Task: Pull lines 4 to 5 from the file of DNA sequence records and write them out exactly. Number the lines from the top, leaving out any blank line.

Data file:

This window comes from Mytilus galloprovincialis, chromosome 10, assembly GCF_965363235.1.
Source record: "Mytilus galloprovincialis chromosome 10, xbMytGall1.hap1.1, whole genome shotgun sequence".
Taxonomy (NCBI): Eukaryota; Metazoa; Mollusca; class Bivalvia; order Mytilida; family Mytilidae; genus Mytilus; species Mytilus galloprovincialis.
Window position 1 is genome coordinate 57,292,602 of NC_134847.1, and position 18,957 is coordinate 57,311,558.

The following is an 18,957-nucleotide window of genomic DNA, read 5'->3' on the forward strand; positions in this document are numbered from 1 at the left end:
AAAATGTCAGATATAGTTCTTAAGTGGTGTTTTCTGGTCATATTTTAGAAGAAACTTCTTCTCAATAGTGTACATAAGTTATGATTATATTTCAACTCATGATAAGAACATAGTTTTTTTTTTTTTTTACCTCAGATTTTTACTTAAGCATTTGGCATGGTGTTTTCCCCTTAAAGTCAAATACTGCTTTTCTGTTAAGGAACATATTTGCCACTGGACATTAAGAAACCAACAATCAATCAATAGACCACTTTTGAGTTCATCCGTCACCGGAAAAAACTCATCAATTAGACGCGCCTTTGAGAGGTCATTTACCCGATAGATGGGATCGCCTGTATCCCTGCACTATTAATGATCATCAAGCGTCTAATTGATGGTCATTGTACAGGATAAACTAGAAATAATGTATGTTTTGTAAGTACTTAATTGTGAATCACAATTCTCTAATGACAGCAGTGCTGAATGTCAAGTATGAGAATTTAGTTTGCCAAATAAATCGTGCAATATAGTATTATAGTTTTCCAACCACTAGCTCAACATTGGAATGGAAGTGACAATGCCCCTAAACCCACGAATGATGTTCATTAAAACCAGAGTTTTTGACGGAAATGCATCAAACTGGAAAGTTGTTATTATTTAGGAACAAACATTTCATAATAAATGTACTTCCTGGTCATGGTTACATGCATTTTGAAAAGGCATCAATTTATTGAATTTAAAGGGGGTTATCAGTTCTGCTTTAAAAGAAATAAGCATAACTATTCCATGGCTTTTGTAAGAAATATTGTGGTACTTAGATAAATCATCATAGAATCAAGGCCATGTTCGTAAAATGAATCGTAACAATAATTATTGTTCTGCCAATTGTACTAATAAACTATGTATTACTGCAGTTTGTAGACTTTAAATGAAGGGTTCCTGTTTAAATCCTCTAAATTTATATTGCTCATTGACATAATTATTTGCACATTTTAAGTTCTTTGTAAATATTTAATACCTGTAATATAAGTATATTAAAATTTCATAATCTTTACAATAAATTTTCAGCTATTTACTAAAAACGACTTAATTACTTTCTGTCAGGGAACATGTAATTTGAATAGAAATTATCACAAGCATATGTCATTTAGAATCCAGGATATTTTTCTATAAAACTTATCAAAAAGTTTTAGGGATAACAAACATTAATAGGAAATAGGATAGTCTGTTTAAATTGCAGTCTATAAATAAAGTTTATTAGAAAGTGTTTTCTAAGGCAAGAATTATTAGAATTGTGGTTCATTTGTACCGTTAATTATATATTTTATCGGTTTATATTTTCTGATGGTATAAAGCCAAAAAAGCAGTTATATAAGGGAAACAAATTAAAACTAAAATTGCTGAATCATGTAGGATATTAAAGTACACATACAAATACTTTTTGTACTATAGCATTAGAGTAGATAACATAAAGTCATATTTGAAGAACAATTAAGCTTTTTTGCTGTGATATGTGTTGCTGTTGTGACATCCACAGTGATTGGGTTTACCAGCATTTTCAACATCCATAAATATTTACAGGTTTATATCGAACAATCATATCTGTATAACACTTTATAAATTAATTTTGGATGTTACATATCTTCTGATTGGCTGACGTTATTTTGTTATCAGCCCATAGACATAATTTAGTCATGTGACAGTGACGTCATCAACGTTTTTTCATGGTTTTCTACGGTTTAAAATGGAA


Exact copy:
Window position 1 is genome coordinate 57,292,602 of NC_134847.1, and position 18,957 is coordinate 57,311,558.

The following is an 18,957-nucleotide window of genomic DNA, read 5'->3' on the forward strand; positions in this document are numbered from 1 at the left end: